Rye Flatt Farm in Combs is overrun with lambs, frolicking, suckling and bleating.
The Barratt family, who own the farm off Combs Lane, currently have about 500 of the fluffy, white, young sheep, a figure which is increasing by the hour.
“The thing to look out for is when the mums start baaing loudly and get themselves into a corner. We know which sheep are expecting because they’ve been scanned and we know who’s having twins or triplets or whatever because we mark them with different colours,” explained Jo Barratt.
Most commonly, sheep give birth to twins, but at Rye Flatt Farm this year, about 50 ewes have had triplets, 50 have had single lambs and there have been two sets of quadruplets.
Within minutes of arriving, Jo spots a sheep going into labour. We see its water break and she reaches inside to feel the position of the lamb.
She pulls two feet and out plops a tiny, yellow lamb, covered in amniotic fluid. Its mum begins to lick it clean, while Jo prepares a pen while awaiting the second arrival.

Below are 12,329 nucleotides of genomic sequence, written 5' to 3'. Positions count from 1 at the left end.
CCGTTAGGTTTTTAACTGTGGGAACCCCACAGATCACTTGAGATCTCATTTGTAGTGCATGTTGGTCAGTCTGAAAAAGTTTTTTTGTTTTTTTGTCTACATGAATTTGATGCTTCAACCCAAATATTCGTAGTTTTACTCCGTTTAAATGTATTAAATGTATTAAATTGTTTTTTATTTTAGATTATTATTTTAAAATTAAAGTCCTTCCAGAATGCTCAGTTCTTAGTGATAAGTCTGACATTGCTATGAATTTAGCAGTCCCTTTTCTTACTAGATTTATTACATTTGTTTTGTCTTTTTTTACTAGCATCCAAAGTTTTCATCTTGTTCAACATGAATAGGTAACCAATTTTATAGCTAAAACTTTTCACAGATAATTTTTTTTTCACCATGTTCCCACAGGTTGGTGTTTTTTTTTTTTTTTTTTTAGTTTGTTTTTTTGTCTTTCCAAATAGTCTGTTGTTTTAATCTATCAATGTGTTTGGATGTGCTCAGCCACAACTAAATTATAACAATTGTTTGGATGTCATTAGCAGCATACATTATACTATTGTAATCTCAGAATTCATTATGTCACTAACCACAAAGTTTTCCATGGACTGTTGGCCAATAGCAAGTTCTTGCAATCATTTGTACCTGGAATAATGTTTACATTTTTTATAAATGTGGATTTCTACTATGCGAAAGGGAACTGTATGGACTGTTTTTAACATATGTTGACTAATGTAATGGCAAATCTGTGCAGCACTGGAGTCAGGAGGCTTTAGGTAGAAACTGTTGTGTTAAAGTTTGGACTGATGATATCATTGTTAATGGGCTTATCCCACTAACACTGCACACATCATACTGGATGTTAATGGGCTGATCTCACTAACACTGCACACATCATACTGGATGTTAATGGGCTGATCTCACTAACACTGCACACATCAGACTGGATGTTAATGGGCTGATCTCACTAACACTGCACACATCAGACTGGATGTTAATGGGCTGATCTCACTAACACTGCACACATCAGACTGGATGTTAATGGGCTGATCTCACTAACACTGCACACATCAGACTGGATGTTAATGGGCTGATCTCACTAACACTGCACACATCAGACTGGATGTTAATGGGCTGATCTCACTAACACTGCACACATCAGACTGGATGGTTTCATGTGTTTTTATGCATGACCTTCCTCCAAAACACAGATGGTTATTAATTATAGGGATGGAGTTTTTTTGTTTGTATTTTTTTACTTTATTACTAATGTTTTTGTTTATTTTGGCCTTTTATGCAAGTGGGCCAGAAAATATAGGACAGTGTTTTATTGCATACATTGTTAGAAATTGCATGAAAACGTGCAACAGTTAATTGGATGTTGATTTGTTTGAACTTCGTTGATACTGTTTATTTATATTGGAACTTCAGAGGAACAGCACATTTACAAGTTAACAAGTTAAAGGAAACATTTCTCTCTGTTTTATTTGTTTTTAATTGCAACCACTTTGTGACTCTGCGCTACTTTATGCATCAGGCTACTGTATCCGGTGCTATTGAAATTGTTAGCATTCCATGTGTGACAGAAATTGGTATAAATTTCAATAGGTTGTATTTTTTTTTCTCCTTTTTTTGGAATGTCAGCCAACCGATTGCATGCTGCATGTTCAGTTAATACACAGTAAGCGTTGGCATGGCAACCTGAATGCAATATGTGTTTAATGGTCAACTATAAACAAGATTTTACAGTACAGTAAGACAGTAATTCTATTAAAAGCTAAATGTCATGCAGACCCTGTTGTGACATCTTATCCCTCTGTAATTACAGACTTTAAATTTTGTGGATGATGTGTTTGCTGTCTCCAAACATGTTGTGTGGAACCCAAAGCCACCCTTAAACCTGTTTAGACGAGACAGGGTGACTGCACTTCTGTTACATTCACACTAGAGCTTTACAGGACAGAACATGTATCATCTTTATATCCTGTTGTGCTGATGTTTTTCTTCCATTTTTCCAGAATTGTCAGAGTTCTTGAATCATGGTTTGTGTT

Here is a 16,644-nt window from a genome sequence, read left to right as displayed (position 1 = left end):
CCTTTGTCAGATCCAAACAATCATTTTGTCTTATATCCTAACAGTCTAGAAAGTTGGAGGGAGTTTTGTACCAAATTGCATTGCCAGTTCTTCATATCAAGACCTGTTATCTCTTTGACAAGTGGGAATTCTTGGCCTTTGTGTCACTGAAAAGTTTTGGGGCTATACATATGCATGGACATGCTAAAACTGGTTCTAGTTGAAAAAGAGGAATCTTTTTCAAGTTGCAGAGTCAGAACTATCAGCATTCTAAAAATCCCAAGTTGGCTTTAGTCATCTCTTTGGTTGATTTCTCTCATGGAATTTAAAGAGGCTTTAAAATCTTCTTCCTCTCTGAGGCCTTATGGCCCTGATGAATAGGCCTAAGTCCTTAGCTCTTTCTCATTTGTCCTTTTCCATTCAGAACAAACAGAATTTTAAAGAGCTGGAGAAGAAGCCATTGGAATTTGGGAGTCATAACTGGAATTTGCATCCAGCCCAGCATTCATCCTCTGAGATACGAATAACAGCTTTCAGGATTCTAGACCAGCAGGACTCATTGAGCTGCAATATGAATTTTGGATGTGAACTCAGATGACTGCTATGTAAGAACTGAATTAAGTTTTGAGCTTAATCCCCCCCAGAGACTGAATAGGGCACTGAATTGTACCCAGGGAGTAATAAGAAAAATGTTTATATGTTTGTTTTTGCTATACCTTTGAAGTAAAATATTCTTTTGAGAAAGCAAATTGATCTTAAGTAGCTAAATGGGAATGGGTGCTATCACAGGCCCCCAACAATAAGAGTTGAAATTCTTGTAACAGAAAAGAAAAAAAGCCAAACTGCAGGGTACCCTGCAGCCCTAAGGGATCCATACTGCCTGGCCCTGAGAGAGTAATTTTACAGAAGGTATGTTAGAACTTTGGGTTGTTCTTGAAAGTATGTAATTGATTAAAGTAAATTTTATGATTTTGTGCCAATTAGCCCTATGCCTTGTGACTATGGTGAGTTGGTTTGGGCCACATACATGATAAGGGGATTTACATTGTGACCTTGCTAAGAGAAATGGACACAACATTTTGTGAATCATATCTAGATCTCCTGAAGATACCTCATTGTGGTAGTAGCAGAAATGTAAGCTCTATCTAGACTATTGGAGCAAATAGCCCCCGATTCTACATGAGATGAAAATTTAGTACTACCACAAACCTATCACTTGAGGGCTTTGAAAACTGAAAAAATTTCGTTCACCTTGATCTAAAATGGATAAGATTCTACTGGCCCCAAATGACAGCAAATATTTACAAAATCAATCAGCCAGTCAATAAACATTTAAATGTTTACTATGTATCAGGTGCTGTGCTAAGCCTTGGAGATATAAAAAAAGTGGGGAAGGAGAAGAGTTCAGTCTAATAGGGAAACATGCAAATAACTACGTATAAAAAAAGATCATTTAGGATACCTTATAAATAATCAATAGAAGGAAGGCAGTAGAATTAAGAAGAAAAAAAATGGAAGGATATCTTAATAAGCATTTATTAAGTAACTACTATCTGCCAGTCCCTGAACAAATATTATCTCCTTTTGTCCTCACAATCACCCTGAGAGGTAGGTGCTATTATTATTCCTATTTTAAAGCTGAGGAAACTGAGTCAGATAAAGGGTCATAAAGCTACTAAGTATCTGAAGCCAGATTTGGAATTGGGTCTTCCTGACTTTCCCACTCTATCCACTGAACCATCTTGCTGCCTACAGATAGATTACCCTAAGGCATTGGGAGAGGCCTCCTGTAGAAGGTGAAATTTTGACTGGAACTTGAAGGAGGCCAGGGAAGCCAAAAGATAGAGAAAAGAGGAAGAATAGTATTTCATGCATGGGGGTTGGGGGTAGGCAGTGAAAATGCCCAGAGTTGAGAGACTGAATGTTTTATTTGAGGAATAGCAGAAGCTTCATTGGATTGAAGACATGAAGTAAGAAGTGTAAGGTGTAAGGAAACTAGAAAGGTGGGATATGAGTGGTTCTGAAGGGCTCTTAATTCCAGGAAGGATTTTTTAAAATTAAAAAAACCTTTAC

“We have to separate them so that the lambs get to know its mother and vice versa. Sheep are surprisingly dumb and get confused about who belongs to who,” she explained.
Right on cue, a befuddled ewe wanders over to help the new mum clean the newborn. She gets shooed away as Jo’s son Jacob, seven, helps the second of the twin lambs be born.
“He started lambing this year. His sisters aren’t bothered and he keeps trying to persuade his cousin to have a go telling him: ‘It’s only goo!’” Jo laughed.
Once the lambs are standing, within half an hour of being born, their umbilical cords are trimmed, they are given an injection of penicillin and iodine is applied to their bellies to prevent infection.
Within two or three days of living with their mum in a pen, the lambs are tagged and released into the field near Ladder Hill, with the healthiest ones being placed furthest away from the farmhouse.
Once they weigh 45 kilograms, usually when they are about four months old, they are sold for meat.
The Barratts have a flock of around 350 ewes, which is mated by eight very busy rams, during breeding season in autumn known as tupping or the rut.
Sheep then have gestation period of about five months and lambing season starts on April 1 and is as short as three weeks.
During that period, Jo, her husband Jonathan and her father-in-law Bill take turns to work shifts in the lambing sheds, ensuring a lamb midwife is on hand 24 hours a day.
An average of 17 ewes give birth a day, or one every hour and a half.
“I love it. I never get bored of it,” said Jo. “They’re so cute I don’t mind working until 4am!”
The Barratts and their four children, Millie, Poppy, Bonnie and Jacob, took over the farm from Jonathan’s parents five years ago. The sheep at Rye Flatt are mostly mule / texel crossbreeds.